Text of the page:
Most of the respondents who said they play four or more hours each day did report depressive symptoms, Carras said. But not all gaming-related disorders need treatment, she added. Parents and doctors need to work at understanding the underlying reasons why their teen plays.

Good games, bad games

Image credits StartupStockPhotos / Pexels.

Instead of worrying that playing a lot of games means there’s a problem, they should focus on the kids who don’t seem socially engaged or show other depressive symptoms.

“Our findings open up the idea that maybe playing a lot of video games can be part of having an active social life,” she says.

“Rather than seeing a lot of video game playing and worrying that this reflects gaming-related problems, parents and clinicians should figure out whether these teens also have high-quality friendships. It could just be that they have good friends who they like to hang out and play video games with. That is probably not a worrisome equation.”

Is the child playing to bond or socialize with others? That’s a-ok.

Is he or she playing all the time to cope with the real world, seeing the game world as a safe place or an escape from loneliness? That’s not.

Carras believes that older teens can usually tell if their use of games or the internet is unhealthy, but younger ones may need help to understand their own behavior. They also need help to handle the problems that may arise from their excessive gaming, and the underlying causes that pushed them to it in the first place.

The team says the results, though based on data from the Netherlands, are likely indicative for other developed countries such as the US as well. Internet Gaming Disorder has been proposed for further study in the Diagnostic and Statistical Manual of Mental Disorders, the DSM-5. Still, it’s not yet clear how to distinguish engaged gamers, who show few symptoms of addiction and depression, from problematic gamers, who lose control over gaming.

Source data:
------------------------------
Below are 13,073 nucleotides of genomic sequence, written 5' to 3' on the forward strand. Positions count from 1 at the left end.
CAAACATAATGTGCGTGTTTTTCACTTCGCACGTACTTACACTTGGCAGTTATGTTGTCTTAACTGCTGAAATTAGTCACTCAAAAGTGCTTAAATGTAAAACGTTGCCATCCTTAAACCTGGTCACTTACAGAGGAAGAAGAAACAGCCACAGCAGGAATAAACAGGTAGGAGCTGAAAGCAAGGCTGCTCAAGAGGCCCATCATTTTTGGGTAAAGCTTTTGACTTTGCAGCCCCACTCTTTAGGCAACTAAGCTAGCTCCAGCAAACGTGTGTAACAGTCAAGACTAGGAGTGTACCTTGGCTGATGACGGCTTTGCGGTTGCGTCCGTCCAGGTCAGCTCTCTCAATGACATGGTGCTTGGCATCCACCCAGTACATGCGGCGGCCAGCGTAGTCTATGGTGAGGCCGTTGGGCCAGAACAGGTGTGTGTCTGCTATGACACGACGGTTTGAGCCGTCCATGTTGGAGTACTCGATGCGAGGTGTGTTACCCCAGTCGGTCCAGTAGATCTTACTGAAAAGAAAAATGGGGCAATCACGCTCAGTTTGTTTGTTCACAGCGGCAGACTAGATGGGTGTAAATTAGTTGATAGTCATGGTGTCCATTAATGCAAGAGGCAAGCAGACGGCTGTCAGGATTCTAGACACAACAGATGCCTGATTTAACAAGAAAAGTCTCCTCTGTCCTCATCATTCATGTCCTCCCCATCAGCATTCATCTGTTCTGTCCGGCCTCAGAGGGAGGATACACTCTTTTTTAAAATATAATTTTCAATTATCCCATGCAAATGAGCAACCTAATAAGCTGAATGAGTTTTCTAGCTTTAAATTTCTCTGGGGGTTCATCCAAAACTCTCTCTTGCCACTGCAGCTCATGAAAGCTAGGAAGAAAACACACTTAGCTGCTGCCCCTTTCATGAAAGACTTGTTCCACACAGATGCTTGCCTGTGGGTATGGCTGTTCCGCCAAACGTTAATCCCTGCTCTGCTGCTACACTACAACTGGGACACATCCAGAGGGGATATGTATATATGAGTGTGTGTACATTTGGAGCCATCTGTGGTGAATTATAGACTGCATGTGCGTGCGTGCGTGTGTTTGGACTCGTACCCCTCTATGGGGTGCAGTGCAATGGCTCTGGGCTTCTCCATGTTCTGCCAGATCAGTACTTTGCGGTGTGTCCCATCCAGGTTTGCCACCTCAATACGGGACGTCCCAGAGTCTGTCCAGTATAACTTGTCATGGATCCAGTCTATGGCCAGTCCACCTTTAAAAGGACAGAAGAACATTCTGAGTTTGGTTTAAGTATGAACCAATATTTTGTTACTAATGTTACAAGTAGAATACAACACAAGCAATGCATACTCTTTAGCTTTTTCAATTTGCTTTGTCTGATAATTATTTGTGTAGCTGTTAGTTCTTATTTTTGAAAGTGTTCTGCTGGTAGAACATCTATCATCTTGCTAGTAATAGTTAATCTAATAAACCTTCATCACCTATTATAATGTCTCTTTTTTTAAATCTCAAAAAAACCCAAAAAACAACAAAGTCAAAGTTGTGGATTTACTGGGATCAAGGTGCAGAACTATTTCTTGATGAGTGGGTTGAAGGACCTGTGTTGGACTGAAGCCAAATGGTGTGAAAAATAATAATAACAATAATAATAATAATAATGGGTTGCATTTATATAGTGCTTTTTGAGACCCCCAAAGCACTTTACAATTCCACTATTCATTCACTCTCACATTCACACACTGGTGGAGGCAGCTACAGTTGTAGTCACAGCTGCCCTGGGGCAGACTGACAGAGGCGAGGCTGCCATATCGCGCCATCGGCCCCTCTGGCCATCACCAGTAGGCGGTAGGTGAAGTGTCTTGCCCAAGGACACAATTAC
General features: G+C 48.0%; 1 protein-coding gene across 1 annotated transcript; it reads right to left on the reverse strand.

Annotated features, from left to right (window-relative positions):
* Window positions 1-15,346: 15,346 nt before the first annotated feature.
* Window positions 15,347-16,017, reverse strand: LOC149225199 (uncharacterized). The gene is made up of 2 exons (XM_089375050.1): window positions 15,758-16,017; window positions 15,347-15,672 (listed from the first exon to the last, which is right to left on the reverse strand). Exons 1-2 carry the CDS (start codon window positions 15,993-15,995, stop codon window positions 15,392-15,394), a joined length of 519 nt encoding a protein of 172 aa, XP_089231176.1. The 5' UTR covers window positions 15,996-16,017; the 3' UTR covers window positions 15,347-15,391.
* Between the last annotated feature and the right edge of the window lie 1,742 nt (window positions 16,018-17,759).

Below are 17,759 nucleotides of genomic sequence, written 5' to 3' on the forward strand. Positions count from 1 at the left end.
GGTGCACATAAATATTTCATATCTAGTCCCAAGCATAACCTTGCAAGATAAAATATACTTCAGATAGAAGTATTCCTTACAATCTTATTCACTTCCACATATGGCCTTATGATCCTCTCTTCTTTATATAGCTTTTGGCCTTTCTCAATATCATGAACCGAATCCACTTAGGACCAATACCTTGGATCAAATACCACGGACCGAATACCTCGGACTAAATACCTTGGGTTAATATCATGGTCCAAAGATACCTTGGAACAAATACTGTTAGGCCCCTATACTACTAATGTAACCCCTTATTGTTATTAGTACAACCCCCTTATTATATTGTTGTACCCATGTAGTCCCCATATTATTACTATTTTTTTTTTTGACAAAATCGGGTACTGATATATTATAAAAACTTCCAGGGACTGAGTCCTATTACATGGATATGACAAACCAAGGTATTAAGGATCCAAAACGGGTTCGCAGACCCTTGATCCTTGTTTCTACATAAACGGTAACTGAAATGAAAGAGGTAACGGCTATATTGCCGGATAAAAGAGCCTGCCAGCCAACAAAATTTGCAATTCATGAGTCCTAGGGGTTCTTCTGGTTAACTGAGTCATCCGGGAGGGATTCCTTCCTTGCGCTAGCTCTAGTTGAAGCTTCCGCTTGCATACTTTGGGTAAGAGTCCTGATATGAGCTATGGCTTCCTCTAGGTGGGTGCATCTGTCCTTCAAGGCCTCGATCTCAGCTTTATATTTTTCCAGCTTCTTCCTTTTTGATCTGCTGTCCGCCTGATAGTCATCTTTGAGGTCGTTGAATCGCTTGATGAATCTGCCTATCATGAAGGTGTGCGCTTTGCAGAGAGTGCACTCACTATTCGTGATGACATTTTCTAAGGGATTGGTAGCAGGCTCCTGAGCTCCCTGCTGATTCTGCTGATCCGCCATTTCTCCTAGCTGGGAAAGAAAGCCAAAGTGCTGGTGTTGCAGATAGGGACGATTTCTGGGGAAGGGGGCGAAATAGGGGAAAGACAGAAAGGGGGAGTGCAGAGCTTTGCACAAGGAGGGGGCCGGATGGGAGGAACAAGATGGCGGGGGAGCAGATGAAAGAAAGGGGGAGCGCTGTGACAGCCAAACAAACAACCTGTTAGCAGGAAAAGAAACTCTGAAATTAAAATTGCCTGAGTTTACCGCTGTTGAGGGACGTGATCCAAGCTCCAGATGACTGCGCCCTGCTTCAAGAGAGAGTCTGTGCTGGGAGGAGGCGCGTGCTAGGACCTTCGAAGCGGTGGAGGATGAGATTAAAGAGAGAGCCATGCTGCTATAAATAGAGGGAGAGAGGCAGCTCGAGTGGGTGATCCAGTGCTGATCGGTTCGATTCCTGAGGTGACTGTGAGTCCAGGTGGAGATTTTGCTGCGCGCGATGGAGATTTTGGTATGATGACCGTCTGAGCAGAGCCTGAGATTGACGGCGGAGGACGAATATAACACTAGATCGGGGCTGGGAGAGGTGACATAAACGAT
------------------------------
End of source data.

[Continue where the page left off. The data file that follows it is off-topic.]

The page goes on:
The full paper “Video gaming in a hyperconnected world: A cross-sectional study of heavy gaming, problematic gaming symptoms, and online socializing in adolescents” has been published in the journal Computers and Human Behavior

texting teens

Txting makes u stupid, study finds

texting teens

A linguistic study found that people who regularly text message are less likely to accept new words, as opposed to those that read more traditional print media such as books, magazines, and newspapers. For the study, student volunteers were asked about their reading habits and text messaging frequency, and then presented with a set of words both real and fictitious.

“Our assumption about text messaging is that it encourages unconstrained language. But the study found this to be a myth,” says Joan Lee, who authored the study for her master’s thesis in linguistics. “The people who accepted more words did so because they were better able to interpret the meaning of the word, or tolerate the word, even if they didn’t recognize the word. Students who reported texting more rejected more words instead of acknowledging them as possible words.”

Study participants who were exposed to traditional reading material scored better in identifying real from fictitious words. Lee suggests that reading traditional print media exposes people to variety and creativity in language that is not found in the colloquial peer-to-peer text messaging used among youth or ‘generation text’. The study author goes on to say that reading encourages linguistic flexibility and tolerance of different words. This helps them interpret certain words in  correct manner, despite these being new or unusual.

According to a survey carried out last year by Nielsen unrelated to the present study, Americans between the ages of 13 and 17 send and receive an average of 3,339 texts per month. Teenage girls send and receive more than 4,000.

“In contrast, texting is associated with rigid linguistic constraints which caused students to reject many of the words in the study,” says Lee. “This was surprising because there are many unusual spellings or “textisms” such as “LOL” in text messaging language.”

According to a 2011 survey by the National Endowment for the Arts, the proportion of Americans between the ages of 18 and 24 who read a book not required at school or at work is now 50.7 percent, the lowest for any adult age group younger than 75, and down from 59 percent 20 years ago.

[RELATED] Growing up around gadgets hinders hinders your social skills, study finds